QUESTION: Two questions on the Americans that remain behind. When we were in Cucuta, you said that there are between 30- and 40,000 U.S. citizens. Some estimates put that as high as 50,000. Do you have an update on the number of American citizens you believe are still there? And American Airlines announced today that they are cancelling commercial flights into Venezuela. As more airlines consider that and take that action, is the U.S. considering any sort of evacuations for citizens that remain behind?

MR ABRAMS: Well, first, we’ve had a Travel Warning for quite a while, and the Travel Warning has been one of the strictest, saying to Americans “don’t go.” Obviously, it makes it harder to leave when the largest commercial carrier is no longer serving the airport in Caracas. We are trying first to do the consular activities from the State Department, and we will have a protecting power.

As to the question of a major threat that would lead lots of Americans to want to leave, there – there were always plans to help people leave in a situation of danger. We have those for lots of countries, and I think I’ll leave it at that.


QUESTION: Olivia Gazis with CBS News. Colombia’s president, Ivan Duque, said in a recent interview that he doesn’t believe that military intervention by the United States is the right thing for Venezuela. How do you countenance that with the very real implicit and repeated threat that the United States has held out that all options remain on the table?

MR ABRAMS: Well, I don’t think that —

QUESTION: And very quickly, just a quick follow on that one: Have you identified a protecting power in Caracas for remaining staff? Because there – I know there was discussion as to identifying one.

MR ABRAMS: I’m just going to leave that where it is on the protecting power; that is, we are in discussions. They are reasonably advanced, but they’re not done yet, and it will take some more time.

I don’t see a contradiction between what President Duque said and what we always say. We also believe that the military outcome is not the right outcome for the future of Venezuela, for the people of Venezuela. A peaceful democratic transition is the right outcome. Our policy is a peaceful transition to democracy. Our economic, financial, diplomatic, political pressure is designed to achieve that goal, or better put, to help the Venezuelan people recover their democracy. But there are lots of contingencies and dangers in the world, and therefore all options are on the table.

MR PALLADINO: Let’s go in the back right there, please.

QUESTION: Yeah. Francisco (inaudible) Spain. Do you know how many Americans you have still in Venezuela, a rough number? And then can you explain more the sentence that you said, that you have closed the embassy because the situation there has become a constraint for the U.S. policy? What do you mean for that?

MR ABRAMS: Well, we don’t – I’d say first we don’t ever know exactly how many Americans are in any country, because Americans are free to travel. We urge them to register – particularly in a situation like Venezuela – register with the embassy. For one thing, they can get onto an email program or a text program where they get warnings, where the embassy can send them messages instantly. But they don’t have to do that. So we’re guessing, and the guesses are in the range of 30,000. As was said, there are higher ranges – 35,000, 40,000, even higher than that. But we don’t know the exact number because we have no way of knowing.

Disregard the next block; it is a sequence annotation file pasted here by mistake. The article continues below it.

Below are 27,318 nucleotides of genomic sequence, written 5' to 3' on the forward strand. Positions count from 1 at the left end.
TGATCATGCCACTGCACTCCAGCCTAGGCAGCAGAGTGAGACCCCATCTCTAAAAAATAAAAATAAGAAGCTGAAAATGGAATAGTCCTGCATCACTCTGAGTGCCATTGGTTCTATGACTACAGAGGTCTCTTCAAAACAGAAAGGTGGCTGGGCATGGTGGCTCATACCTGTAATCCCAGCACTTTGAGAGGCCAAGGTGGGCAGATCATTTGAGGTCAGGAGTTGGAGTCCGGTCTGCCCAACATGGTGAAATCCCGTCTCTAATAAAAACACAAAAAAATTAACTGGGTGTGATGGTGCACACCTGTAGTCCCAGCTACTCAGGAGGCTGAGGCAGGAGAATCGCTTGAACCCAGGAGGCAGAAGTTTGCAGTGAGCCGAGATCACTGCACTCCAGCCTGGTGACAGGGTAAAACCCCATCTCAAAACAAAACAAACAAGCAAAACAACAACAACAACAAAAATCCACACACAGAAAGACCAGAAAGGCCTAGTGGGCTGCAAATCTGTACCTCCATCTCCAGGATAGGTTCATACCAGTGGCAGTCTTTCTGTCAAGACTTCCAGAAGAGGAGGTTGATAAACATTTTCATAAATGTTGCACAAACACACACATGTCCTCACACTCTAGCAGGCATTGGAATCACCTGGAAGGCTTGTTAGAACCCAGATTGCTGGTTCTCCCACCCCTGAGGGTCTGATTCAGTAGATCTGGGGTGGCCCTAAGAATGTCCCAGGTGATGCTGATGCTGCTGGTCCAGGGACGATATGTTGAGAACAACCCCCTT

What was the other?

QUESTION: Second one – the situation has become a constraint for the U.S.

MR ABRAMS: Oh, I mean, we answered that already several days ago.

MR PALLADINO: Many times.

QUESTION: Can you elaborate that?


MR PALLADINO: All right, great. Let’s go CNN, Michelle.

QUESTION: Thanks. The International Energy Agency is saying that it looks like the entire oil industry could collapse in Venezuela. What’s your view of that possibility, and how do you see that affecting the situation on the ground, including for the humanitarian situation?

MR ABRAMS: Well, I’m not sure what “collapse” means there. There is certainly a steady drop in Venezuelan oil exports. Partly that reflects the blackout. But even if you take the blackout out of it, there is a very steady drop of maybe 50,000 barrels a month in production so that they’re heading down toward a million now, and in a month or two they’ll be below a million. This is a country that used to export more than 3 million barrels a day.

QUESTION: When do you think that – where did you say they could be below?

MR ABRAMS: A couple of months. I think they’re just above a million now. Again, they may have dipped below it because of the blackout, and they may come back 50- or 100,000 barrels. But that’s the neighborhood they’re in, and it is a steady decline.

It is true that you can do long-term damage if you don’t maintain the infrastructure. One of the reasons that, in our announcement of PDVSA sanctions, we gave some American firms 180 days to transition out was precisely to avoid this kind of damage. We – I think it’s fair to say that the Maduro regime has been a very poor steward of the infrastructure in Venezuela. We see that in the electrical infrastructure, and we also see it in the oil infrastructure. Our sanctions had nothing to do with them coming down from 3 million barrels a day to a million barrels a day. But it would certainly be better from the point of view of democracy and human rights, and it would certainly be better from the point of view of the economy and the oil sector if the regime were to come to an end.

MR PALLADINO: Last question, please, in the back there.

QUESTION: Yeah. (Inaudible) Hernandez from the Spanish newswire EFE. Have you had any conversation lately with Vice President Arreaza?

MR ABRAMS: No. We had two conversations in – god, I don’t remember. One was in late January, one was maybe a week after that. And that – those were the – that was it.

MR PALLADINO: All right, very good.

QUESTION: Mr. Abrams, can you (inaudible) diplomats yesterday (inaudible) in Caracas?

MR PALLADINO: That’s good, we’ll call it there. All right, thank you.

QUESTION: Thank you.

U.S. Department of State

The Lessons of 1989: Freedom and Our Future